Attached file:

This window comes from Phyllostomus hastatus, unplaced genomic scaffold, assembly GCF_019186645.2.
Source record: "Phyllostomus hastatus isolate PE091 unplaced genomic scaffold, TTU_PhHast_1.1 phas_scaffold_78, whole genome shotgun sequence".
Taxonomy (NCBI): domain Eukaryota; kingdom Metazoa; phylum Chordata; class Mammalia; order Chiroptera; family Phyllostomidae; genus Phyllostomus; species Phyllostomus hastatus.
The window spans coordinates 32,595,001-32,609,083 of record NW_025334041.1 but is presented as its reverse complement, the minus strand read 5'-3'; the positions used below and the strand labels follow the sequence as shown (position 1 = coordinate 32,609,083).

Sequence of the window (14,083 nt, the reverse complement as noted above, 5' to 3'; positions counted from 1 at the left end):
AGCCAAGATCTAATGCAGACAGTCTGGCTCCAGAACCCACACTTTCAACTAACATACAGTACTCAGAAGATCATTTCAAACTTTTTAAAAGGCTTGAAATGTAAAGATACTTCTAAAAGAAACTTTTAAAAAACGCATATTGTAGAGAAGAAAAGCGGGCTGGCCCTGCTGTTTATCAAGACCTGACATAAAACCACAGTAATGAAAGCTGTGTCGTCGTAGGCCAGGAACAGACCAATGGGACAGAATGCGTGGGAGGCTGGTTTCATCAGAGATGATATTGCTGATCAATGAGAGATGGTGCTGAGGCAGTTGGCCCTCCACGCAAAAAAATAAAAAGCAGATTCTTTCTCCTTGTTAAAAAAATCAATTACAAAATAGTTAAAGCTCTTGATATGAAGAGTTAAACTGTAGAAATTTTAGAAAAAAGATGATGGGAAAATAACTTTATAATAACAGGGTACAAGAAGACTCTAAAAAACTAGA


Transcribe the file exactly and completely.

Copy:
This window comes from Phyllostomus hastatus, unplaced genomic scaffold, assembly GCF_019186645.2.
Source record: "Phyllostomus hastatus isolate PE091 unplaced genomic scaffold, TTU_PhHast_1.1 phas_scaffold_78, whole genome shotgun sequence".
Taxonomy (NCBI): domain Eukaryota; kingdom Metazoa; phylum Chordata; class Mammalia; order Chiroptera; family Phyllostomidae; genus Phyllostomus; species Phyllostomus hastatus.
The window spans coordinates 32,595,001-32,609,083 of record NW_025334041.1 but is presented as its reverse complement, the minus strand read 5'-3'; the positions used below and the strand labels follow the sequence as shown (position 1 = coordinate 32,609,083).

Sequence of the window (14,083 nt, the reverse complement as noted above, 5' to 3'; positions counted from 1 at the left end):
AGCCAAGATCTAATGCAGACAGTCTGGCTCCAGAACCCACACTTTCAACTAACATACAGTACTCAGAAGATCATTTCAAACTTTTTAAAAGGCTTGAAATGTAAAGATACTTCTAAAAGAAACTTTTAAAAAACGCATATTGTAGAGAAGAAAAGCGGGCTGGCCCTGCTGTTTATCAAGACCTGACATAAAACCACAGTAATGAAAGCTGTGTCGTCGTAGGCCAGGAACAGACCAATGGGACAGAATGCGTGGGAGGCTGGTTTCATCAGAGATGATATTGCTGATCAATGAGAGATGGTGCTGAGGCAGTTGGCCCTCCACGCAAAAAAATAAAAAGCAGATTCTTTCTCCTTGTTAAAAAAATCAATTACAAAATAGTTAAAGCTCTTGATATGAAGAGTTAAACTGTAGAAATTTTAGAAAAAAGATGATGGGAAAATAACTTTATAATAACAGGGTACAAGAAGACTCTAAAAAACTAGA